Wednesday, February 08, 2006

Giving Voice to Toussaint

In this week's Village Voice Tom Robbins' focuses on the "trauma" of TWU Local 100;s president Roger Toussaint. The piece sympathetically analyzes the difficulties of the union's leader by portraying how he was beset on all sides by enemies and had to walk a dangerously thin line in advocating on behalf of his members.

Makes for nice reading and, while we are big fans of Tom Robbins, the piece doesn't do enough justice to the way in which Toussaint creates his own problems with little help from others. John Samuelson is a case in point. When we were working for the Local John was one of the most dedicated and selfless union members we've seen. Yet somehow Toussaint couldn't find a way to utilize Samuelson's skills and he was discharged from the staff.

This is what has happened with too many of the people at the Local. If you show a spark of independence and creativity a clash with Toussaint is inevitable. He is simply one difficult man to work for and engenders absolutely no loyalty with those under him. All of which provides the right context for understanding the mess Roger got himself into during the recent transit strike.

In political science the term "rain or shine attachment" denotes the ability of a leader to create a foundation of attachment that is strong enough to withstand a crisis that challenges the group. Without this foundation of support the onset of crisis will severely undermine the group's leadership. This is precisely what happened to Toussaint during the strike and its aftermath.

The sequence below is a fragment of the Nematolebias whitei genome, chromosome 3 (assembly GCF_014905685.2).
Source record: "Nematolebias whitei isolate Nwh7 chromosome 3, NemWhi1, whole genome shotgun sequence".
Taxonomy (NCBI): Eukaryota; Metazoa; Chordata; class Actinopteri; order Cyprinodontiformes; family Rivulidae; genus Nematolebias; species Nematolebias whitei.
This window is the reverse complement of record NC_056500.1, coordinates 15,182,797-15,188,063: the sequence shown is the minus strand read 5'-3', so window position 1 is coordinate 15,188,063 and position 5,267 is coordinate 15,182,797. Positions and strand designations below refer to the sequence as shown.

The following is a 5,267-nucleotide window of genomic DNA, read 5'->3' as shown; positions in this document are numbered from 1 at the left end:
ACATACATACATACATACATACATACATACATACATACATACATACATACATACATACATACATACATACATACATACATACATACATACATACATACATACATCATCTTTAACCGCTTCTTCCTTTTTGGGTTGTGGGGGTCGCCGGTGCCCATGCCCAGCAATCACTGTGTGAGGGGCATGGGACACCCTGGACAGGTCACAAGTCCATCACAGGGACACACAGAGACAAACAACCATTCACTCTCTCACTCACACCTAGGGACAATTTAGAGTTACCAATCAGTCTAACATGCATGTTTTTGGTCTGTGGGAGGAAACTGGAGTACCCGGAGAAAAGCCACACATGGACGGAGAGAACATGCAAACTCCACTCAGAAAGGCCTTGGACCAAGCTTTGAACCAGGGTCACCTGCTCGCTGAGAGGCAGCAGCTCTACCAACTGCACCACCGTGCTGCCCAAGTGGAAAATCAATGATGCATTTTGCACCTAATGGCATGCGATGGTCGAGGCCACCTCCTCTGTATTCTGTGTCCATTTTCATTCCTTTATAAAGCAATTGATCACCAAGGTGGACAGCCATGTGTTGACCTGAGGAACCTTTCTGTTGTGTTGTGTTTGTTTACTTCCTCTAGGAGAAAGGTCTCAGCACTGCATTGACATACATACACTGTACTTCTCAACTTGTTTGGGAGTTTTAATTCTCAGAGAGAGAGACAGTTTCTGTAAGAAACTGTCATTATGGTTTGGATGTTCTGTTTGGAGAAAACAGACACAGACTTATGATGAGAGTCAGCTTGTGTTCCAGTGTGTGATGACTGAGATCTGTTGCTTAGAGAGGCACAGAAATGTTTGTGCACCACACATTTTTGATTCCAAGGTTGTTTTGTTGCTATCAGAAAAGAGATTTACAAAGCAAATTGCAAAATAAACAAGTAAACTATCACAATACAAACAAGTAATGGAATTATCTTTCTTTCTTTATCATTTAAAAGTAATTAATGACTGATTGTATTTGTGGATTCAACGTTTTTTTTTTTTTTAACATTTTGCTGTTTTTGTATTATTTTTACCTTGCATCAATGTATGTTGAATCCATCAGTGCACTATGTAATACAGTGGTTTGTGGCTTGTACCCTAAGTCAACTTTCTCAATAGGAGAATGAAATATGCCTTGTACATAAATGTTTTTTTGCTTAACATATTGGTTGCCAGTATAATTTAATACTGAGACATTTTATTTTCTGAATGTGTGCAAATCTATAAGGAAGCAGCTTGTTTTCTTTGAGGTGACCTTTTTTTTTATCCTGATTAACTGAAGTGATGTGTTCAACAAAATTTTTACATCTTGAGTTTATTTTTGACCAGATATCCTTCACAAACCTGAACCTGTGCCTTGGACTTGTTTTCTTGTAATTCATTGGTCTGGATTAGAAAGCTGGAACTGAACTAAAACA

Without a base of loyalty leadership becomes extremely vulnerable and in Toussaint's case, this lack is exacerbated by the fact that his leadership style is based on fear and intimidation. Few folks even like Roger, so when he makes mistakes his brittle leadership structure begins to crack. People are genuinely happy that he is falling on his face and wish him the worst.

So, while it is true that Toussaint was in a precarious position given the Local's militancy and the MTA's intransigence, there is no doubt that he had no flexibility because of the environment that he himself created at the union.

As far as the comments on the union dissidents are concerned we think it is a mistake for Robbins to try to diminish their stature by attempting to pigeonhole their political ideologies. That is exactly what Toussaint's line has been.

And guess what? This kind of character assassination simply doesn't work because people like John Mooney and Ainsley Stewart are well-known quantities, folks whose dedication to the union and its members cannot be questioned. Since when does someone's radical politics insure that the person will be a good union leader?

The unanswered question in all this is the following: Was the union in a position to get a better deal at the negotiating table before a strike vote was called? Given the leadership of the Local's lack of openness it is hard to determine. One thing is sure, however, a mess has been made and there is one person who should be held responsible.